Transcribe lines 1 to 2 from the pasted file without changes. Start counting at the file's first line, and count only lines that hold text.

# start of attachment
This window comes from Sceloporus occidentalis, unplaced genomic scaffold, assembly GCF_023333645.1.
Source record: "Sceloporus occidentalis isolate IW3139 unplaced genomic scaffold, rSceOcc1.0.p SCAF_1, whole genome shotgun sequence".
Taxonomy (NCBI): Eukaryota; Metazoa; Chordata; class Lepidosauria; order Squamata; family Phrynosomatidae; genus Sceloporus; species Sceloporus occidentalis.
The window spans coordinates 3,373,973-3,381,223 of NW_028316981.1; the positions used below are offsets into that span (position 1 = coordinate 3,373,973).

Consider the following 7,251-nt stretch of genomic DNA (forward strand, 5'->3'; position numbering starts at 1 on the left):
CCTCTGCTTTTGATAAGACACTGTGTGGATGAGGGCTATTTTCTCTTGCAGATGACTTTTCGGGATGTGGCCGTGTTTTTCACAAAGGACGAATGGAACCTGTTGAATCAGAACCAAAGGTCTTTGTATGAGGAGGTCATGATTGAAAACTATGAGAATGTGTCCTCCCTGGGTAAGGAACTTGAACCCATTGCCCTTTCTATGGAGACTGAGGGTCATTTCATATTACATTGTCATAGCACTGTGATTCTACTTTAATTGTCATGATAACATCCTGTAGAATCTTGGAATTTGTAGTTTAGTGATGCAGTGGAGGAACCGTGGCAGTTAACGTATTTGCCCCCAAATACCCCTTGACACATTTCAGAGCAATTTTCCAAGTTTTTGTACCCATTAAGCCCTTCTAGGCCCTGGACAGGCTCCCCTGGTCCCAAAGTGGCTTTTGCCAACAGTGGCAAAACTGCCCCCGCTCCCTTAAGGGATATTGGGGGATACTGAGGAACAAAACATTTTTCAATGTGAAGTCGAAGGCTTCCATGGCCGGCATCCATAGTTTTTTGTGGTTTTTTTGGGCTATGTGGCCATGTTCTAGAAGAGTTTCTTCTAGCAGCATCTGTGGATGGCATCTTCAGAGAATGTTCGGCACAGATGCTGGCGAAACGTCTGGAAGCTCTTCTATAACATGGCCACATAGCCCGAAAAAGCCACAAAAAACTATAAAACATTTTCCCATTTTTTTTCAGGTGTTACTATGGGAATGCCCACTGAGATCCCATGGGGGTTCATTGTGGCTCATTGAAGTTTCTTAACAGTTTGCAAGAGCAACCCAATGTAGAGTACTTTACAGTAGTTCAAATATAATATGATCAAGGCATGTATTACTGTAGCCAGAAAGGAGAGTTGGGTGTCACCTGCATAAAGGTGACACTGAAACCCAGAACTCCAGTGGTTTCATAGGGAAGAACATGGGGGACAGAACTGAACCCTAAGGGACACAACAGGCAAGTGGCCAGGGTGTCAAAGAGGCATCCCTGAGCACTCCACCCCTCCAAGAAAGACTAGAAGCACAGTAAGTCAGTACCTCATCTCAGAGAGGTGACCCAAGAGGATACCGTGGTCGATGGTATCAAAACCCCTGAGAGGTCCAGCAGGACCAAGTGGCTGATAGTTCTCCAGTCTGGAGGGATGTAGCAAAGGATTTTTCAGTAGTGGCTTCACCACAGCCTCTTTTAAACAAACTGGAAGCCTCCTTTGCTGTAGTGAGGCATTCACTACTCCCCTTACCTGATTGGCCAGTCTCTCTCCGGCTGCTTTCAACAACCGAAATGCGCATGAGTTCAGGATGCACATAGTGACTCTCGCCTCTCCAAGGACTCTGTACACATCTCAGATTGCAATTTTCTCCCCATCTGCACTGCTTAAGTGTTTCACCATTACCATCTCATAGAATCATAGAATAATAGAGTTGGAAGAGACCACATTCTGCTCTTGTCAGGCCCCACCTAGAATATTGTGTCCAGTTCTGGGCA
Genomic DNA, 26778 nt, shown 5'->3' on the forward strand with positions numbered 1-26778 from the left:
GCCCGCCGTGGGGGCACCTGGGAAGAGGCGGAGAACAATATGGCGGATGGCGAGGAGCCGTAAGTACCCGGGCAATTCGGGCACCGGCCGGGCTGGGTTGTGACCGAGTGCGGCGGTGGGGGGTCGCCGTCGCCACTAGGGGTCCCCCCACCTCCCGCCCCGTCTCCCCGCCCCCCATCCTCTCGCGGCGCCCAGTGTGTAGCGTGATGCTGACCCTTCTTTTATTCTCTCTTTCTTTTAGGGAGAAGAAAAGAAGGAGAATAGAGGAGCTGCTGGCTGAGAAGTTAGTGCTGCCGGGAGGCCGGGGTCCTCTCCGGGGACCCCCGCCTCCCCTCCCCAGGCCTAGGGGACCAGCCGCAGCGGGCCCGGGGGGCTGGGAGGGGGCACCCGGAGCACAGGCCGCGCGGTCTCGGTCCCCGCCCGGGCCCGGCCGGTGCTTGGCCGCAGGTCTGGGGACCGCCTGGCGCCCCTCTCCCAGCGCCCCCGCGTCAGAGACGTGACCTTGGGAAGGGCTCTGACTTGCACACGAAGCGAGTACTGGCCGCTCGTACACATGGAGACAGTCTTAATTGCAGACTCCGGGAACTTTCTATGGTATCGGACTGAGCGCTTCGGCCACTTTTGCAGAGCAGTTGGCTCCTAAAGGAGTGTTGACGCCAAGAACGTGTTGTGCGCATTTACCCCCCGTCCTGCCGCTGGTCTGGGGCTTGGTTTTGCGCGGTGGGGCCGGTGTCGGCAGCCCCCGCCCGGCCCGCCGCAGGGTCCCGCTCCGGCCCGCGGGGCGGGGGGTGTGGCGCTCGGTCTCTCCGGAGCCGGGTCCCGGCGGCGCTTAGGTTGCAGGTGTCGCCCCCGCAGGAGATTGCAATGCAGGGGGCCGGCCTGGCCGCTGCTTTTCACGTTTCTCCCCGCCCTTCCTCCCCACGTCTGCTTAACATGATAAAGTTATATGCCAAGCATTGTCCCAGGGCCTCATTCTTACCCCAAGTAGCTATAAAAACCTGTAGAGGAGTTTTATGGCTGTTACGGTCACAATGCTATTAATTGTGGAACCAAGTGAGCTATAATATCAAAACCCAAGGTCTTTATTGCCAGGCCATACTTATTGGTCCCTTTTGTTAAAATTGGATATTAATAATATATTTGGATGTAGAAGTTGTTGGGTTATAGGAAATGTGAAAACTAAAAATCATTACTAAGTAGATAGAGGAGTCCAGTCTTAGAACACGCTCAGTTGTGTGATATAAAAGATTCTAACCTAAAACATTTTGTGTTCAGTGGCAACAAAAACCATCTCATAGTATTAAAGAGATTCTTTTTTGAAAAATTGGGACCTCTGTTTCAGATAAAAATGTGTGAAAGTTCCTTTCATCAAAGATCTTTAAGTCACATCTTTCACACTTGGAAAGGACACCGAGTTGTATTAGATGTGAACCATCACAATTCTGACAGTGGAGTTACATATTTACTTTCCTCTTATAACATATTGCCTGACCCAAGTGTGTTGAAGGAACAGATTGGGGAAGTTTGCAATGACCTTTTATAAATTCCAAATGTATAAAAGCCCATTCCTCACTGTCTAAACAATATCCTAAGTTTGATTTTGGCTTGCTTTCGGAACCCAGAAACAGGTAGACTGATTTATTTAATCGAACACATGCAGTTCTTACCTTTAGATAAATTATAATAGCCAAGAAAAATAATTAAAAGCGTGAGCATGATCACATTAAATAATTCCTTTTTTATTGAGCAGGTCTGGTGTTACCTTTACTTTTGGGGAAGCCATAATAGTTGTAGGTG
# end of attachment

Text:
This window comes from Sceloporus occidentalis, unplaced genomic scaffold, assembly GCF_023333645.1.
Source record: "Sceloporus occidentalis isolate IW3139 unplaced genomic scaffold, rSceOcc1.0.p SCAF_1, whole genome shotgun sequence".